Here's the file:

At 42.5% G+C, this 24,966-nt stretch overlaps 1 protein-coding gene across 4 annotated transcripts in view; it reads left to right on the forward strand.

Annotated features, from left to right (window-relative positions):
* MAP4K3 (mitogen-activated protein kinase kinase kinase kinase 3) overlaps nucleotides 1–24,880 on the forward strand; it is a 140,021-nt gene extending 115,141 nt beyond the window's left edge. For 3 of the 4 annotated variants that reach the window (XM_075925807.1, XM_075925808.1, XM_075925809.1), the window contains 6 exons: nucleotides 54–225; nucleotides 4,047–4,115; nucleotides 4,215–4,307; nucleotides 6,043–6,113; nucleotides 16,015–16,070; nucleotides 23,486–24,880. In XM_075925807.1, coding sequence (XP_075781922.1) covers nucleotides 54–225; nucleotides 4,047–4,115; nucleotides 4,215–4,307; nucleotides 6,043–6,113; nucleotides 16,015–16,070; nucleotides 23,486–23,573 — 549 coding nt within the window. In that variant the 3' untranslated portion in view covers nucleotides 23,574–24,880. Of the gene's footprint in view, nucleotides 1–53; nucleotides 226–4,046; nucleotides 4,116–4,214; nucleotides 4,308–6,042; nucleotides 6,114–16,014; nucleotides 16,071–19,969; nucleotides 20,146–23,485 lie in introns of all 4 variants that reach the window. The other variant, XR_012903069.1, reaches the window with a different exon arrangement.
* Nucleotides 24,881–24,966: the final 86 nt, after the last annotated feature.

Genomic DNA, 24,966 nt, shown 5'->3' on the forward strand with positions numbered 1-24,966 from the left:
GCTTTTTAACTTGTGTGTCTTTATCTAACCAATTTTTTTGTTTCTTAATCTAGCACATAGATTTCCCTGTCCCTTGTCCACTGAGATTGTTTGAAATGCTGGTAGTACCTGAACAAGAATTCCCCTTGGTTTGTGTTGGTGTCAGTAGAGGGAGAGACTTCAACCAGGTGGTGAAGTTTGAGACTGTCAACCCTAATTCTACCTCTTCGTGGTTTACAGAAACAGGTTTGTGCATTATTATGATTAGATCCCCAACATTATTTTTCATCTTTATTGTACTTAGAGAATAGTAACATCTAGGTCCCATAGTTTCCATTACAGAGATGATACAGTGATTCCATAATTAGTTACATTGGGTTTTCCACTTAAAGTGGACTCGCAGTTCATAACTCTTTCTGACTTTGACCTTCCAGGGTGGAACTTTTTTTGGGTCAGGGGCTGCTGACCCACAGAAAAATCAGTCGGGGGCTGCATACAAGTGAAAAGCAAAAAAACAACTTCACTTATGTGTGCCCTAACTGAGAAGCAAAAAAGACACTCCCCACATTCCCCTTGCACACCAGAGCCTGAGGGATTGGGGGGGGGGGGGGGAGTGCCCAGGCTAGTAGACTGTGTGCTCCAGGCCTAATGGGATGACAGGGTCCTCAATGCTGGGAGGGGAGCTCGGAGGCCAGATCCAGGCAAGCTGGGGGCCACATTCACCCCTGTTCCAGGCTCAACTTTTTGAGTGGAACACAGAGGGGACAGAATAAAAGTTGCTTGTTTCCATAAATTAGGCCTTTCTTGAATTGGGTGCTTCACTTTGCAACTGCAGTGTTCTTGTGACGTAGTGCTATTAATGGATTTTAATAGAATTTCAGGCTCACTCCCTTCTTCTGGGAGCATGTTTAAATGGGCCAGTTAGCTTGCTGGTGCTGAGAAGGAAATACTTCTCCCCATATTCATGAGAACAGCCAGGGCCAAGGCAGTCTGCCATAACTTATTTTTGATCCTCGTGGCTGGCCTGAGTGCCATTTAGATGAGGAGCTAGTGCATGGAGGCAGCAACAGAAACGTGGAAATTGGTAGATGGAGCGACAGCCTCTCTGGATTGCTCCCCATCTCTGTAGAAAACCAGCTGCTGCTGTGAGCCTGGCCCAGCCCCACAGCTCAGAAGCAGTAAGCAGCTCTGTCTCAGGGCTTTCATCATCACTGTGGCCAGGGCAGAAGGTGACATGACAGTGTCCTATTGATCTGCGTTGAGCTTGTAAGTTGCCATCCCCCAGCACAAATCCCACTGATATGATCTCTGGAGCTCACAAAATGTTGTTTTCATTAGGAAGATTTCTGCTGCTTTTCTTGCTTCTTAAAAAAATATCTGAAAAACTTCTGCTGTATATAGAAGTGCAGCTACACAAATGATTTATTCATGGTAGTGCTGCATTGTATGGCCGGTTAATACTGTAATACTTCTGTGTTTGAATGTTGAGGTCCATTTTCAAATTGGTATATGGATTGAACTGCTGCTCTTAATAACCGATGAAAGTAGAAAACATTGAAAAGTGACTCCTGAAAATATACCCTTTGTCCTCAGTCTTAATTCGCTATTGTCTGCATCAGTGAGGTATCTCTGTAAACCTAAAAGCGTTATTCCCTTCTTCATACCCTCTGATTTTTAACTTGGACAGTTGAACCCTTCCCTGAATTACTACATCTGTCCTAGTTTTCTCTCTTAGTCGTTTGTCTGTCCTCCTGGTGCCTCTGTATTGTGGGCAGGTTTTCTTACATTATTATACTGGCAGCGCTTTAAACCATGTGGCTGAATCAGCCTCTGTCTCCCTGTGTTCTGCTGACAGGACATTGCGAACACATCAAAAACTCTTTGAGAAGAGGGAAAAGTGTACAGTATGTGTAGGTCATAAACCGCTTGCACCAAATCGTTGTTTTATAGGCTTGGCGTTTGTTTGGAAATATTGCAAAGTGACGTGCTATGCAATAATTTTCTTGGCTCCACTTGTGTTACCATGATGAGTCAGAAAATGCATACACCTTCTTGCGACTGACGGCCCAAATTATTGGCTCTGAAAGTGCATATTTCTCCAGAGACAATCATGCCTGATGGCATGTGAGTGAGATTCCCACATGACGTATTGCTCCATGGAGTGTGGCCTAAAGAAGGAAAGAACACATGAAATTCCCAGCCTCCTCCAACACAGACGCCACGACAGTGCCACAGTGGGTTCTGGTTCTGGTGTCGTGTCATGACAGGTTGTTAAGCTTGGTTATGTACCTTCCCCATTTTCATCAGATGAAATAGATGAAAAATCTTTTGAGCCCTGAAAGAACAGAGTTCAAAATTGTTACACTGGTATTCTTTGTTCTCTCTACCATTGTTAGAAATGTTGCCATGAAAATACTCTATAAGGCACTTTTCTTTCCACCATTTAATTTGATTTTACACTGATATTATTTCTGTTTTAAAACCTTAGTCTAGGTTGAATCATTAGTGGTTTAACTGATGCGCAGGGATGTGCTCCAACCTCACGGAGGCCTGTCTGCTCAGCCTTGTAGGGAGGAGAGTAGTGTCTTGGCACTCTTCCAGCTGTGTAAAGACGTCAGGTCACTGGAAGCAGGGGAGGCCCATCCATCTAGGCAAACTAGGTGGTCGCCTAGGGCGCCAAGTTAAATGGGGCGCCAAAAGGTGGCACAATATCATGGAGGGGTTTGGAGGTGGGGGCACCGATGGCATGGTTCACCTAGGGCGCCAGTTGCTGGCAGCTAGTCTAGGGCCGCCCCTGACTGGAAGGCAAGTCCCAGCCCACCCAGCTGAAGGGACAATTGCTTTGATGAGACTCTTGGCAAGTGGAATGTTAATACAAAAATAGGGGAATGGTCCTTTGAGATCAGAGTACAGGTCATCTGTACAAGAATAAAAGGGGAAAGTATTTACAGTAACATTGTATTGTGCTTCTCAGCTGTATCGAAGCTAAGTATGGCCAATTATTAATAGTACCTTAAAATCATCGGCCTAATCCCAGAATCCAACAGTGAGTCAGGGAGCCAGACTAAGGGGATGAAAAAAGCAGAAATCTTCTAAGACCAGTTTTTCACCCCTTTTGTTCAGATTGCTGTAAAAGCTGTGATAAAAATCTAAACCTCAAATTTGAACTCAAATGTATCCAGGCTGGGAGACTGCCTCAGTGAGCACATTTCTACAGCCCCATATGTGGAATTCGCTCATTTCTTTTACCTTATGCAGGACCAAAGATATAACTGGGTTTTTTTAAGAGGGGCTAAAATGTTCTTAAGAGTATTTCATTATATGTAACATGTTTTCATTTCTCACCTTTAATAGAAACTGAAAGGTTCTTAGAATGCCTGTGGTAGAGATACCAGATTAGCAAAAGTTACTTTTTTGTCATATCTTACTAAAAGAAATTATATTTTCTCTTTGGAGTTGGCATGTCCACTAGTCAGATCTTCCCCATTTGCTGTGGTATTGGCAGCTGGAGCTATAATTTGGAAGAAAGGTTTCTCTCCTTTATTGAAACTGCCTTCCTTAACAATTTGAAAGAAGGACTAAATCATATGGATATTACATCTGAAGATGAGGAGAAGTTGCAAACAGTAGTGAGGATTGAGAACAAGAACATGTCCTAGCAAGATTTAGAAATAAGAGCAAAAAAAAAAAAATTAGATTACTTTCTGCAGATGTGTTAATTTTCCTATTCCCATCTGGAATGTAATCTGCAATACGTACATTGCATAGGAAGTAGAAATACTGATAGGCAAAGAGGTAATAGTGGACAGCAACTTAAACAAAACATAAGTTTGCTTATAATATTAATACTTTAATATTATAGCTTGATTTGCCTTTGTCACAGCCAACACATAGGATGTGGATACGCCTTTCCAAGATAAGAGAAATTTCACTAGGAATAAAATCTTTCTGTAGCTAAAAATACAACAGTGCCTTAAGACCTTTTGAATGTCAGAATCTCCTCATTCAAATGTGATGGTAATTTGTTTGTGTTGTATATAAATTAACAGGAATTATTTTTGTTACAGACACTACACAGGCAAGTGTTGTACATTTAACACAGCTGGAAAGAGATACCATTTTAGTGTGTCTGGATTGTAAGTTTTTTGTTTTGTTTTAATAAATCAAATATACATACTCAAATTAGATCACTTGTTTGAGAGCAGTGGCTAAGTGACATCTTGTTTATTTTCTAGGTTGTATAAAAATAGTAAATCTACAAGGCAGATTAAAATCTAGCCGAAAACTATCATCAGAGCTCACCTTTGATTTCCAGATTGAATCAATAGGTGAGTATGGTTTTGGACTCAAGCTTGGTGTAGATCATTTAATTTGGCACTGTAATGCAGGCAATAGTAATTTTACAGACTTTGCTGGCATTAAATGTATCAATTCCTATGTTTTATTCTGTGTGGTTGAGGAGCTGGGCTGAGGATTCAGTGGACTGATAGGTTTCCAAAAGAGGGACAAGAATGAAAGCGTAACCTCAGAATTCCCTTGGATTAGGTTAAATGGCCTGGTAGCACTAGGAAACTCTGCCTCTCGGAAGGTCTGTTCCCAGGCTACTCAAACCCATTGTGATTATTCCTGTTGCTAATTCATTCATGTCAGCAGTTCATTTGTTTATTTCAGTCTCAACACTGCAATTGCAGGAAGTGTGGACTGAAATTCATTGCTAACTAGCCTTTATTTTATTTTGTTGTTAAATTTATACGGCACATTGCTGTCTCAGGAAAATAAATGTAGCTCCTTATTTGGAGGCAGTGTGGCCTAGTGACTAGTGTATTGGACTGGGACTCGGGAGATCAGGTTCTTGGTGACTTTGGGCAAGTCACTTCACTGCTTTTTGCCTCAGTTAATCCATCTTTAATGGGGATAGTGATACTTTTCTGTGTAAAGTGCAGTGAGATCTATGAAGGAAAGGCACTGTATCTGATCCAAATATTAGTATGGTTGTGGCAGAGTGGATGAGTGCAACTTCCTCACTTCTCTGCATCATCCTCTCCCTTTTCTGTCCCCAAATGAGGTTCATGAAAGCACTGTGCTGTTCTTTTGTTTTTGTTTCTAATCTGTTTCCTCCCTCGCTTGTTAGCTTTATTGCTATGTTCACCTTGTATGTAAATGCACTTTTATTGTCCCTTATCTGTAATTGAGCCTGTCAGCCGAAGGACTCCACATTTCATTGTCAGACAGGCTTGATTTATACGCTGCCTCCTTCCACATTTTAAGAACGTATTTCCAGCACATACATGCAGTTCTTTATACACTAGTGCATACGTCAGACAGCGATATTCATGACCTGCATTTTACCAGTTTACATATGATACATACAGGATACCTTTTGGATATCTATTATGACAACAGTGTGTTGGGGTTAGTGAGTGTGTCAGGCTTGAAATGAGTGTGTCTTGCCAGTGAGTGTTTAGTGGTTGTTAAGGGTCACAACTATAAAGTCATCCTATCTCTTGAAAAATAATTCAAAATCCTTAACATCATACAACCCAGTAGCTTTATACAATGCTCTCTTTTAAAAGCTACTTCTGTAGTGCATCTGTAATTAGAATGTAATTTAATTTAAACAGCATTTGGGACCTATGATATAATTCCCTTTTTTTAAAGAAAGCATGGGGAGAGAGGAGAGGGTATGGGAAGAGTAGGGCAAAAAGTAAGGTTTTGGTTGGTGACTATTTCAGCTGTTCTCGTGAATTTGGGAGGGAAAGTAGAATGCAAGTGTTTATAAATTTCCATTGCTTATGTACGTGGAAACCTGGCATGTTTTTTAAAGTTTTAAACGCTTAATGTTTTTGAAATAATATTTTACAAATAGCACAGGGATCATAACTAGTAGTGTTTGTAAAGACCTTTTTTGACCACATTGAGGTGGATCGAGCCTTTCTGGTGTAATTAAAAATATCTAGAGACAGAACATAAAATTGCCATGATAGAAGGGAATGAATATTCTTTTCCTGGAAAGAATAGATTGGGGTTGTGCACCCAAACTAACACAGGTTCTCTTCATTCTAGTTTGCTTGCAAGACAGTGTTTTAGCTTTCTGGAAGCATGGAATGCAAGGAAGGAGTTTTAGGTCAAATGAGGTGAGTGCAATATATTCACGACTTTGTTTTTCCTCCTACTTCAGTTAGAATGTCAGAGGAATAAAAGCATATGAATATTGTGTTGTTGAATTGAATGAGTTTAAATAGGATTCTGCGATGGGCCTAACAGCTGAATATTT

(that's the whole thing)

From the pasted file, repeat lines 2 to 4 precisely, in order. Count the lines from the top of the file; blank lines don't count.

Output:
Annotated features, from left to right (window-relative positions):
* MAP4K3 (mitogen-activated protein kinase kinase kinase kinase 3) overlaps nucleotides 1–24,880 on the forward strand; it is a 140,021-nt gene extending 115,141 nt beyond the window's left edge. For 3 of the 4 annotated variants that reach the window (XM_075925807.1, XM_075925808.1, XM_075925809.1), the window contains 6 exons: nucleotides 54–225; nucleotides 4,047–4,115; nucleotides 4,215–4,307; nucleotides 6,043–6,113; nucleotides 16,015–16,070; nucleotides 23,486–24,880. In XM_075925807.1, coding sequence (XP_075781922.1) covers nucleotides 54–225; nucleotides 4,047–4,115; nucleotides 4,215–4,307; nucleotides 6,043–6,113; nucleotides 16,015–16,070; nucleotides 23,486–23,573 — 549 coding nt within the window. In that variant the 3' untranslated portion in view covers nucleotides 23,574–24,880. Of the gene's footprint in view, nucleotides 1–53; nucleotides 226–4,046; nucleotides 4,116–4,214; nucleotides 4,308–6,042; nucleotides 6,114–16,014; nucleotides 16,071–19,969; nucleotides 20,146–23,485 lie in introns of all 4 variants that reach the window. The other variant, XR_012903069.1, reaches the window with a different exon arrangement.
* Nucleotides 24,881–24,966: the final 86 nt, after the last annotated feature.